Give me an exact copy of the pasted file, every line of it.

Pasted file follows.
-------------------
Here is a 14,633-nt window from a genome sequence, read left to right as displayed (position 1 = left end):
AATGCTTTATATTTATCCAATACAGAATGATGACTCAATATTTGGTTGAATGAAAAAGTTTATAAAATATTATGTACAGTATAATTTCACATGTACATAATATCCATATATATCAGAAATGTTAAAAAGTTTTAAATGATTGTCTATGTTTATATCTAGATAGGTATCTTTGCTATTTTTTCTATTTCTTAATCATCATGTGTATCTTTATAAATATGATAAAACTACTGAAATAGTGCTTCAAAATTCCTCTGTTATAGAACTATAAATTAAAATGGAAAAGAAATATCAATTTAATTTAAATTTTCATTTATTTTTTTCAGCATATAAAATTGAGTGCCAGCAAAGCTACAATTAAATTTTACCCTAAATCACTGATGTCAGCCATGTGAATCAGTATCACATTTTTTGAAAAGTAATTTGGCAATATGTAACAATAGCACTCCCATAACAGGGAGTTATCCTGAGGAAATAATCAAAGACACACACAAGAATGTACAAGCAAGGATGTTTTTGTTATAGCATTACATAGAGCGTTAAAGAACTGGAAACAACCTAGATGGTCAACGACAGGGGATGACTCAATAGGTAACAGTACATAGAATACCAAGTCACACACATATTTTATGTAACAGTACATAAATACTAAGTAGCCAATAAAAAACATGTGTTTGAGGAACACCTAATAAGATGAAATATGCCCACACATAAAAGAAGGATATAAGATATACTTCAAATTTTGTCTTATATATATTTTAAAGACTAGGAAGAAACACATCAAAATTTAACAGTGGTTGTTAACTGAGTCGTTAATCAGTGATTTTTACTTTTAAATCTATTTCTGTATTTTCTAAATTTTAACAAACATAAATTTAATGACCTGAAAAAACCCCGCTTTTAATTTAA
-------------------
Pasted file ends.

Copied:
Here is a 14,633-nt window from a genome sequence, read left to right as displayed (position 1 = left end):
AATGCTTTATATTTATCCAATACAGAATGATGACTCAATATTTGGTTGAATGAAAAAGTTTATAAAATATTATGTACAGTATAATTTCACATGTACATAATATCCATATATATCAGAAATGTTAAAAAGTTTTAAATGATTGTCTATGTTTATATCTAGATAGGTATCTTTGCTATTTTTTCTATTTCTTAATCATCATGTGTATCTTTATAAATATGATAAAACTACTGAAATAGTGCTTCAAAATTCCTCTGTTATAGAACTATAAATTAAAATGGAAAAGAAATATCAATTTAATTTAAATTTTCATTTATTTTTTTCAGCATATAAAATTGAGTGCCAGCAAAGCTACAATTAAATTTTACCCTAAATCACTGATGTCAGCCATGTGAATCAGTATCACATTTTTTGAAAAGTAATTTGGCAATATGTAACAATAGCACTCCCATAACAGGGAGTTATCCTGAGGAAATAATCAAAGACACACACAAGAATGTACAAGCAAGGATGTTTTTGTTATAGCATTACATAGAGCGTTAAAGAACTGGAAACAACCTAGATGGTCAACGACAGGGGATGACTCAATAGGTAACAGTACATAGAATACCAAGTCACACACATATTTTATGTAACAGTACATAAATACTAAGTAGCCAATAAAAAACATGTGTTTGAGGAACACCTAATAAGATGAAATATGCCCACACATAAAAGAAGGATATAAGATATACTTCAAATTTTGTCTTATATATATTTTAAAGACTAGGAAGAAACACATCAAAATTTAACAGTGGTTGTTAACTGAGTCGTTAATCAGTGATTTTTACTTTTAAATCTATTTCTGTATTTTCTAAATTTTAACAAACATAAATTTAATGACCTGAAAAAACCCCGCTTTTAATTTAA